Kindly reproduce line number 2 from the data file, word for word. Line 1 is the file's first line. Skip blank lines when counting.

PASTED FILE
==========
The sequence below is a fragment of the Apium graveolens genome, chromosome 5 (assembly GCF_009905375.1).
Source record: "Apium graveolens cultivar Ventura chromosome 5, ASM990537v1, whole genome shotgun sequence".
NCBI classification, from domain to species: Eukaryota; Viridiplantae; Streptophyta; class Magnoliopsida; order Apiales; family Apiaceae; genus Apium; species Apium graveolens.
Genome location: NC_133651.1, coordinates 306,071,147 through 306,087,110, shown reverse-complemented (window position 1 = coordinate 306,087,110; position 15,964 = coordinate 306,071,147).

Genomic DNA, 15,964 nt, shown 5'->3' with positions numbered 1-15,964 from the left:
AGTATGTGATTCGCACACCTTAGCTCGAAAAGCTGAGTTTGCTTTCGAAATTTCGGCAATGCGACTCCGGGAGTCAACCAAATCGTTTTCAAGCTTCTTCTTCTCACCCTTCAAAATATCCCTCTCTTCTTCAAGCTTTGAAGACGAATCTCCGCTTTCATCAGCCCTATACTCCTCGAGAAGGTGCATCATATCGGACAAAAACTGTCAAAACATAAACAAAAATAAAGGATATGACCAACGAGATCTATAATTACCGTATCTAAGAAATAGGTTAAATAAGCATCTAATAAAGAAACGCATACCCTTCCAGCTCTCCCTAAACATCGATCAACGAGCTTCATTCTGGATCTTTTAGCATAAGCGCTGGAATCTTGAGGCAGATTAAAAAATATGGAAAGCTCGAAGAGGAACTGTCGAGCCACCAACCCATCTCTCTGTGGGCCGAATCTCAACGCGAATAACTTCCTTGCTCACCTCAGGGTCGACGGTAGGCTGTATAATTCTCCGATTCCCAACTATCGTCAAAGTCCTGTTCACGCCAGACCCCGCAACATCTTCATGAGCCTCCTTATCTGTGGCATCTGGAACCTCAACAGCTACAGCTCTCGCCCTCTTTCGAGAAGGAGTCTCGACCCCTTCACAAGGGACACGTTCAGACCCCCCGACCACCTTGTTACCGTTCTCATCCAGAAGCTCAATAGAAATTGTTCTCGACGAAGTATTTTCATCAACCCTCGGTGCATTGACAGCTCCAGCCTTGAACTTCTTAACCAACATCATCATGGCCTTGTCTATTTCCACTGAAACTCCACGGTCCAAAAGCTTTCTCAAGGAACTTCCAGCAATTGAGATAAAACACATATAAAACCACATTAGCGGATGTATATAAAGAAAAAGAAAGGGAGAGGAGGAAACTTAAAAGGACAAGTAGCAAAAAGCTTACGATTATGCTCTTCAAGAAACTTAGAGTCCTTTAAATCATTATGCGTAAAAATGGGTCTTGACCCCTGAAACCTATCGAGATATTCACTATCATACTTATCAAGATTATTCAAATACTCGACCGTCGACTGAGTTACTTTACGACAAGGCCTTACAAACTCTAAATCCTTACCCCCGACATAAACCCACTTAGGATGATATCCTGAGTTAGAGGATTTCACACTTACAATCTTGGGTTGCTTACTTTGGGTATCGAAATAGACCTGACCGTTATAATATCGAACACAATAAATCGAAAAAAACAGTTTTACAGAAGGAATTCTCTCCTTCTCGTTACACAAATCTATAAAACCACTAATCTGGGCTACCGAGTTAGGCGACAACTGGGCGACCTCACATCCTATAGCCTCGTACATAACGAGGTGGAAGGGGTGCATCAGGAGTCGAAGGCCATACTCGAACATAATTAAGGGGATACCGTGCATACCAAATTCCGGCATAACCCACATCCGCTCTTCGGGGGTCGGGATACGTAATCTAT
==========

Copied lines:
Source record: "Apium graveolens cultivar Ventura chromosome 5, ASM990537v1, whole genome shotgun sequence".